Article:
Taken was most likely intended to be a one off action film for Liam Neeson. The hero may not walk away with the girl but the divorcee earned the respect and admiration of his ex-wife while saving their daughter from a sex ring, leaving an ultra-happy ending to be had despite Brian Mills walking away alone. Someone at Fox must’ve thought this was the unhappy ending and wanted to let the former CIA operative walk away with everything; thus comes Taken 2. It really should’ve been called Taken 2: The Search For More Money to use an old Spaceballs gag.
This time Brian is in Istanbul, Turkey, with his CIA buddies on some sort of job. When ex-wife Lenore (Famke Janssen) and his daughter Kim (Maggie Grace) join him unexpectedly he plans to have a good old time in Turkey. That is until the father of one of the men he killed (Rade Serdebzija) gets together a group of his fellow Albanians to kidnap all three. From there violent shenanigans ensue as Brian and Lenore get kidnapped and it gets a little complicated.
The problem is that the film doesn’t know exactly who should be kidnapped and why. The original film focused on just Kim, of course, as Brian has to fight against the clock to figure out where she is and rescue her. It made it easy to follow and gave it a singular purpose; this was a father’s wrath singularly focused on a target. The sequel gets muddled because it doesn’t know where to go; initially the bad guys go after the entire family and then the film loses all of its focus. Which is a shame because it has a tremendous premise that if harnessed could’ve made it as much of a visceral rush as the first was.
Rade Serbedzija has the best character motivation of a Luc Besson produced action film: he’s getting revenge for his dead son and the dead men from Brian’s first swath of violence through Paris. We can understand his wrath because no man wants to bury his son or admit that he was a detestable human being better off dead. A father’s rage at the harm of their child is something that’s understandable and gives him tremendous character motivation. He’s not twirling his moustache and tying someone to train tracks for no good reason.
But his entire plan is just so incredibly bad that it just kills most of the film’s focus. If there was a singular purpose, as Brian rampages through Istanbul to find his daughter or his ex-wife, then the film would be a bit tighter. Instead there’s a mess of a plot that gets resolved in a similarly confusing manner. The film’s final confrontation between Neeson and Serbedzija gives you an insight into the characters but it doesn’t do anything to make it meaningful.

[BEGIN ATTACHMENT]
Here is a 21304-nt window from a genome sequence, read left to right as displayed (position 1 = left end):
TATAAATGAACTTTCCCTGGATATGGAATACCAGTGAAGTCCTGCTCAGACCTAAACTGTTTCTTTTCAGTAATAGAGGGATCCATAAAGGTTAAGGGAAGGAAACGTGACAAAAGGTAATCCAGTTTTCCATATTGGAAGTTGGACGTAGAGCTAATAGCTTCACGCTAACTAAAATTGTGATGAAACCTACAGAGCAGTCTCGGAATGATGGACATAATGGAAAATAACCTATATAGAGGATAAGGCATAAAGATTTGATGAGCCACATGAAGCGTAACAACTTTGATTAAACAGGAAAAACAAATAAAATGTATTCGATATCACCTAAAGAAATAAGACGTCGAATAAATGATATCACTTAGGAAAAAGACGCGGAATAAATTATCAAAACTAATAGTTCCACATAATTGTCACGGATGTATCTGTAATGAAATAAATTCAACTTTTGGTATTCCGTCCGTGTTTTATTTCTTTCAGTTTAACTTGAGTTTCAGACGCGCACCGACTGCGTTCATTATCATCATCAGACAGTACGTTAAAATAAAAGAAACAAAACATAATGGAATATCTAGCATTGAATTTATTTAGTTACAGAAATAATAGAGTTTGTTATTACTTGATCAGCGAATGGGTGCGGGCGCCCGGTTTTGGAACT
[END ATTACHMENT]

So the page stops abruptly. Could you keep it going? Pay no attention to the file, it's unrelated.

And the beginning of Taken 2 gives us some good character development as well. The whole family has had issues ever since the first, as they should due to the nature of the film, and they begin to deal with it. Kim talks about trying to find a sense of normal after everything that happened with her father, while trying to pass a driver’s license test, and we feel that damage to her. It’s a throwaway scene but it shows that there’s something there to these characters. It’s unique in action films that we never acknowledge that the actions of a prior film can leave long-standing psychic scars on someone. Kim is probably a mess in a lot of ways and seeing her acknowledge this makes you think this film can go in an entirely different direction character wise.
Unfortunately once the action starts the film just casually tosses all of this out the window into a muddled mess of an action film. This is a film that could’ve been significantly better than it ends up turning out to be. Taken 2 is a cash grab sequel, nothing more, that doesn’t deliver anything more than it has to. This is a shame because it could’ve done so much more.
Director: Olivier Megaton Writer: Luc Besson & Robert Mark Kamen Notable Cast: Liam Neeson, Maggie Grace, Famke Janssen, Rade Serbedzija
Scott Sawitz is an Inside Pulse original. He's also been featured on The Ultimate Fighter.com, Fox Sports.com, Nerdcore Movement.com, CagePotato.com, Inside Fights.com and Film Arcade.net (among others). When Scott isn't writing about film he's making his own. Check out Drunk Justice Productions right here.